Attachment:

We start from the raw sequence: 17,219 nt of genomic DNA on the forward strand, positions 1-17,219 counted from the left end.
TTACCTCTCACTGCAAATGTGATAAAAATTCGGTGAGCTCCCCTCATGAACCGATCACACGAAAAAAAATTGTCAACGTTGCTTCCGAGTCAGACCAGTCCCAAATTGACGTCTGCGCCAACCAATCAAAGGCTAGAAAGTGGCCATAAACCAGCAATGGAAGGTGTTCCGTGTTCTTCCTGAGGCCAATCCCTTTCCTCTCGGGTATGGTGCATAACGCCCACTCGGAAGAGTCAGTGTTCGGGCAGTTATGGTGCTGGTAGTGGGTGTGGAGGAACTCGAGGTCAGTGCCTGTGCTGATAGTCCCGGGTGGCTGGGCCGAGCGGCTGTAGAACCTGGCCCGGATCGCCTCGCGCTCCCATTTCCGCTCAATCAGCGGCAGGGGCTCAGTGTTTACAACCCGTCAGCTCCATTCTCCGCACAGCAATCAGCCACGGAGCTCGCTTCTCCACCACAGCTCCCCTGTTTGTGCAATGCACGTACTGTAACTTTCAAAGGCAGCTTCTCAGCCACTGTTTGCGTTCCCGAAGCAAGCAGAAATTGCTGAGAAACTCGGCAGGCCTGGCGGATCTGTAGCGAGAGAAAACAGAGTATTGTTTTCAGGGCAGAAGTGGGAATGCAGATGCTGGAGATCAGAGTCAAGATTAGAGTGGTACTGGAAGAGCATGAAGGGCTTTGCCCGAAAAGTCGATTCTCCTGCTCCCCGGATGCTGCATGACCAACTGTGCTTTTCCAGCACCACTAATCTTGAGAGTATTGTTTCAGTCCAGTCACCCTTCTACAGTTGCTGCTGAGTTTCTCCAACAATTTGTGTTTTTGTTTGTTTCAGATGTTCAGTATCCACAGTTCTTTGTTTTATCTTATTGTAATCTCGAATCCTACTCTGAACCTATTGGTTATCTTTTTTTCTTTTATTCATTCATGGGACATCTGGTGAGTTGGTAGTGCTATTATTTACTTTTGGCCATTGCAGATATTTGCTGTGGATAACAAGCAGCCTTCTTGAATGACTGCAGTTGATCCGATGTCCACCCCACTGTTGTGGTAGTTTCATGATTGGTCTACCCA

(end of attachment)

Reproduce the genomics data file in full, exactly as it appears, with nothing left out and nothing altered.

We start from the raw sequence: 17,219 nt of genomic DNA on the forward strand, positions 1-17,219 counted from the left end.
TTACCTCTCACTGCAAATGTGATAAAAATTCGGTGAGCTCCCCTCATGAACCGATCACACGAAAAAAAATTGTCAACGTTGCTTCCGAGTCAGACCAGTCCCAAATTGACGTCTGCGCCAACCAATCAAAGGCTAGAAAGTGGCCATAAACCAGCAATGGAAGGTGTTCCGTGTTCTTCCTGAGGCCAATCCCTTTCCTCTCGGGTATGGTGCATAACGCCCACTCGGAAGAGTCAGTGTTCGGGCAGTTATGGTGCTGGTAGTGGGTGTGGAGGAACTCGAGGTCAGTGCCTGTGCTGATAGTCCCGGGTGGCTGGGCCGAGCGGCTGTAGAACCTGGCCCGGATCGCCTCGCGCTCCCATTTCCGCTCAATCAGCGGCAGGGGCTCAGTGTTTACAACCCGTCAGCTCCATTCTCCGCACAGCAATCAGCCACGGAGCTCGCTTCTCCACCACAGCTCCCCTGTTTGTGCAATGCACGTACTGTAACTTTCAAAGGCAGCTTCTCAGCCACTGTTTGCGTTCCCGAAGCAAGCAGAAATTGCTGAGAAACTCGGCAGGCCTGGCGGATCTGTAGCGAGAGAAAACAGAGTATTGTTTTCAGGGCAGAAGTGGGAATGCAGATGCTGGAGATCAGAGTCAAGATTAGAGTGGTACTGGAAGAGCATGAAGGGCTTTGCCCGAAAAGTCGATTCTCCTGCTCCCCGGATGCTGCATGACCAACTGTGCTTTTCCAGCACCACTAATCTTGAGAGTATTGTTTCAGTCCAGTCACCCTTCTACAGTTGCTGCTGAGTTTCTCCAACAATTTGTGTTTTTGTTTGTTTCAGATGTTCAGTATCCACAGTTCTTTGTTTTATCTTATTGTAATCTCGAATCCTACTCTGAACCTATTGGTTATCTTTTTTTCTTTTATTCATTCATGGGACATCTGGTGAGTTGGTAGTGCTATTATTTACTTTTGGCCATTGCAGATATTTGCTGTGGATAACAAGCAGCCTTCTTGAATGACTGCAGTTGATCCGATGTCCACCCCACTGTTGTGGTAGTTTCATGATTGGTCTACCCA